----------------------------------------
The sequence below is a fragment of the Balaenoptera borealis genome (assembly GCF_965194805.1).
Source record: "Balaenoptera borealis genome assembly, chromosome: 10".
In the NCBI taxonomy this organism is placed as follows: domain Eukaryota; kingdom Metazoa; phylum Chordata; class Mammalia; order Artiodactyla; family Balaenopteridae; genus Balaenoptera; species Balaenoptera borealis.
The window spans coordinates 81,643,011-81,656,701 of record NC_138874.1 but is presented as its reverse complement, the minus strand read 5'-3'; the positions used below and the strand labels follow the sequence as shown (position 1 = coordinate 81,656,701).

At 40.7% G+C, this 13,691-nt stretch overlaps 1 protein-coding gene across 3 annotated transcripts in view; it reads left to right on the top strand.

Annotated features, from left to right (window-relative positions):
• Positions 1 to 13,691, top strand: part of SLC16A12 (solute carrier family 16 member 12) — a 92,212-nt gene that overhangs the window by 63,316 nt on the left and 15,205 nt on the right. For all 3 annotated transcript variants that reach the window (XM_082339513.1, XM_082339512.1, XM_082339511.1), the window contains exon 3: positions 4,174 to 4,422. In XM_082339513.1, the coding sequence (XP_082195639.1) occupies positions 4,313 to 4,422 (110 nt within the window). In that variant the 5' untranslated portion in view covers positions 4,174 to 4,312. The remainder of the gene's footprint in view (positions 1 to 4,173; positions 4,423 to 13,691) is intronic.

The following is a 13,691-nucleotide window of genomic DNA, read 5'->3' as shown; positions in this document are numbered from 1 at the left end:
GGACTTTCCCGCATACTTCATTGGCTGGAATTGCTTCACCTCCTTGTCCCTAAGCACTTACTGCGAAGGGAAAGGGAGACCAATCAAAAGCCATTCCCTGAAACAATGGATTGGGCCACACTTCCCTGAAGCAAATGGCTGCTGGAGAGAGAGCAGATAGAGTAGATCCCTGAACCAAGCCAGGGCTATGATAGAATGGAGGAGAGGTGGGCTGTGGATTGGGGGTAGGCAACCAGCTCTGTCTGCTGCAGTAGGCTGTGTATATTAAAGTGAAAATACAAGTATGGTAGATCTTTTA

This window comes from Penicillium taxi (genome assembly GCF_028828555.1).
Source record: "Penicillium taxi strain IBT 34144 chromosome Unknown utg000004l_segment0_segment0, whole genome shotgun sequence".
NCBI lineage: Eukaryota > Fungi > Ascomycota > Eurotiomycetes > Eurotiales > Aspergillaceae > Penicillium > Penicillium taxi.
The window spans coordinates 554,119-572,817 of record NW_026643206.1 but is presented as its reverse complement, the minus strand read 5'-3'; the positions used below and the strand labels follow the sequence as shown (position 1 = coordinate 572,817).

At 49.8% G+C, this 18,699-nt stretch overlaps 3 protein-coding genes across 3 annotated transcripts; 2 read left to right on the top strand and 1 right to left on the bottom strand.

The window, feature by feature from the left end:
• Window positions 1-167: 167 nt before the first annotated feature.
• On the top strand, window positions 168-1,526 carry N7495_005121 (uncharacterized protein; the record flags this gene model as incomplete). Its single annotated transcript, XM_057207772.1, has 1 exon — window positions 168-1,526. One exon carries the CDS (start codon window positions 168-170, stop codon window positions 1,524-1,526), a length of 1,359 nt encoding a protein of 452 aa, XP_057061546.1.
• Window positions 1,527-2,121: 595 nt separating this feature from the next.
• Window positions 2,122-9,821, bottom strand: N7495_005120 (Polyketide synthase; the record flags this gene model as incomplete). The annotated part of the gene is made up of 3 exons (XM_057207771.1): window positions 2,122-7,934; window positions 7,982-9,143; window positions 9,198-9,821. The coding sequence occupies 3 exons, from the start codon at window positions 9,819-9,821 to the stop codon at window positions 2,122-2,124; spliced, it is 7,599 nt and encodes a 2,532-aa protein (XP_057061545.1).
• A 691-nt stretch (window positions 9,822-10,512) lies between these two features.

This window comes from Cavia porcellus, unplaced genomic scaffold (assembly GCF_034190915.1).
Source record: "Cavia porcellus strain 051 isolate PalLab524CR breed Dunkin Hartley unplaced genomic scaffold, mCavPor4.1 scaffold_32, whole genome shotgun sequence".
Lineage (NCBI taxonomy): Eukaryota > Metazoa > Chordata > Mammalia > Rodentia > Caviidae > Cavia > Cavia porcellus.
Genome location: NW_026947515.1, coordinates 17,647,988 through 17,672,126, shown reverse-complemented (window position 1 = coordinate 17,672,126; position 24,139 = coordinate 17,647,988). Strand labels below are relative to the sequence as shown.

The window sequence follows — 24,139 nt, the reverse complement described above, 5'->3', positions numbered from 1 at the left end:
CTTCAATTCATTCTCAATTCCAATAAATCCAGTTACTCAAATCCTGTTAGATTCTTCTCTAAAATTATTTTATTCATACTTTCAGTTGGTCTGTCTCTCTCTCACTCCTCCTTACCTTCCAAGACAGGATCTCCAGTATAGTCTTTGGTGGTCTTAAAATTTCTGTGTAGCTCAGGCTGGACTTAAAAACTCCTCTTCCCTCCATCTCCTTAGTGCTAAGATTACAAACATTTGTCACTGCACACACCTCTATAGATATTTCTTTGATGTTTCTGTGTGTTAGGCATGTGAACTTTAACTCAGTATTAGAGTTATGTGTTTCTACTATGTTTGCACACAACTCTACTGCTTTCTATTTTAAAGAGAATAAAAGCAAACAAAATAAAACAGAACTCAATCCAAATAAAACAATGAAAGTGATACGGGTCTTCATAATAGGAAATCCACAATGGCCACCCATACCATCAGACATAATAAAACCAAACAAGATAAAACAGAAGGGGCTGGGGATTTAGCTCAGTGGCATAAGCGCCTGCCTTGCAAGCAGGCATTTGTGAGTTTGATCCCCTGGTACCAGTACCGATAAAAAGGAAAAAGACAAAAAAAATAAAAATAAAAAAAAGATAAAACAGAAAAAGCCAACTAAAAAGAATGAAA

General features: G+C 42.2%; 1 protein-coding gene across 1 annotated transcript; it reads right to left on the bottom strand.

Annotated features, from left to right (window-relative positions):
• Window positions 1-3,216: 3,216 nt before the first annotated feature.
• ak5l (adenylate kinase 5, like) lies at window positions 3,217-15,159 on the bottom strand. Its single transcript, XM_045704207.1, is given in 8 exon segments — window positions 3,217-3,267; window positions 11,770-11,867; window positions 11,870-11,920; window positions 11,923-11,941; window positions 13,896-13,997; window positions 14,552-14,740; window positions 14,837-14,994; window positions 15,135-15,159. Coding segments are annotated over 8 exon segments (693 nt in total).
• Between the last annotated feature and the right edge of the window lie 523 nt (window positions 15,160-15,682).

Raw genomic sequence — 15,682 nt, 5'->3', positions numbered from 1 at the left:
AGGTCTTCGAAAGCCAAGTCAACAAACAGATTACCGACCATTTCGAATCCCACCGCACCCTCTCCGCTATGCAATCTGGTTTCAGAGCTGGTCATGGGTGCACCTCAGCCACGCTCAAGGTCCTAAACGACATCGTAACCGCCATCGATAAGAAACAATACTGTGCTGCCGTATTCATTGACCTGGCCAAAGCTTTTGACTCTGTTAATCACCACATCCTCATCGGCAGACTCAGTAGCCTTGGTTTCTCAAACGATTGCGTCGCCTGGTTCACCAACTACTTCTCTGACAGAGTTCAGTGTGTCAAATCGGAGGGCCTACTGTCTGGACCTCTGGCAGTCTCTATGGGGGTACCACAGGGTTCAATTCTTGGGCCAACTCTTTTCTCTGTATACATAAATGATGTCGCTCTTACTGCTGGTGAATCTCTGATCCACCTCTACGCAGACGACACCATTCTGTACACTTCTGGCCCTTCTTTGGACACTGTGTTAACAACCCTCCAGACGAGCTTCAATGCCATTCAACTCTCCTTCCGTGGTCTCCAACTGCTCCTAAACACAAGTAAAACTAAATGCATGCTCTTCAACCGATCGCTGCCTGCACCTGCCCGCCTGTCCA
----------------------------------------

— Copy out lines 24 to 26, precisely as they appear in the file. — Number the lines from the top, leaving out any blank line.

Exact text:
Genome location: NW_026947515.1, coordinates 17,647,988 through 17,672,126, shown reverse-complemented (window position 1 = coordinate 17,672,126; position 24,139 = coordinate 17,647,988). Strand labels below are relative to the sequence as shown.

The window sequence follows — 24,139 nt, the reverse complement described above, 5'->3', positions numbered from 1 at the left end:
CTTCAATTCATTCTCAATTCCAATAAATCCAGTTACTCAAATCCTGTTAGATTCTTCTCTAAAATTATTTTATTCATACTTTCAGTTGGTCTGTCTCTCTCTCACTCCTCCTTACCTTCCAAGACAGGATCTCCAGTATAGTCTTTGGTGGTCTTAAAATTTCTGTGTAGCTCAGGCTGGACTTAAAAACTCCTCTTCCCTCCATCTCCTTAGTGCTAAGATTACAAACATTTGTCACTGCACACACCTCTATAGATATTTCTTTGATGTTTCTGTGTGTTAGGCATGTGAACTTTAACTCAGTATTAGAGTTATGTGTTTCTACTATGTTTGCACACAACTCTACTGCTTTCTATTTTAAAGAGAATAAAAGCAAACAAAATAAAACAGAACTCAATCCAAATAAAACAATGAAAGTGATACGGGTCTTCATAATAGGAAATCCACAATGGCCACCCATACCATCAGACATAATAAAACCAAACAAGATAAAACAGAAGGGGCTGGGGATTTAGCTCAGTGGCATAAGCGCCTGCCTTGCAAGCAGGCATTTGTGAGTTTGATCCCCTGGTACCAGTACCGATAAAAAGGAAAAAGACAAAAAAAATAAAAATAAAAAAAAGATAAAACAGAAAAAGCCAACTAAAAAGAATGAAA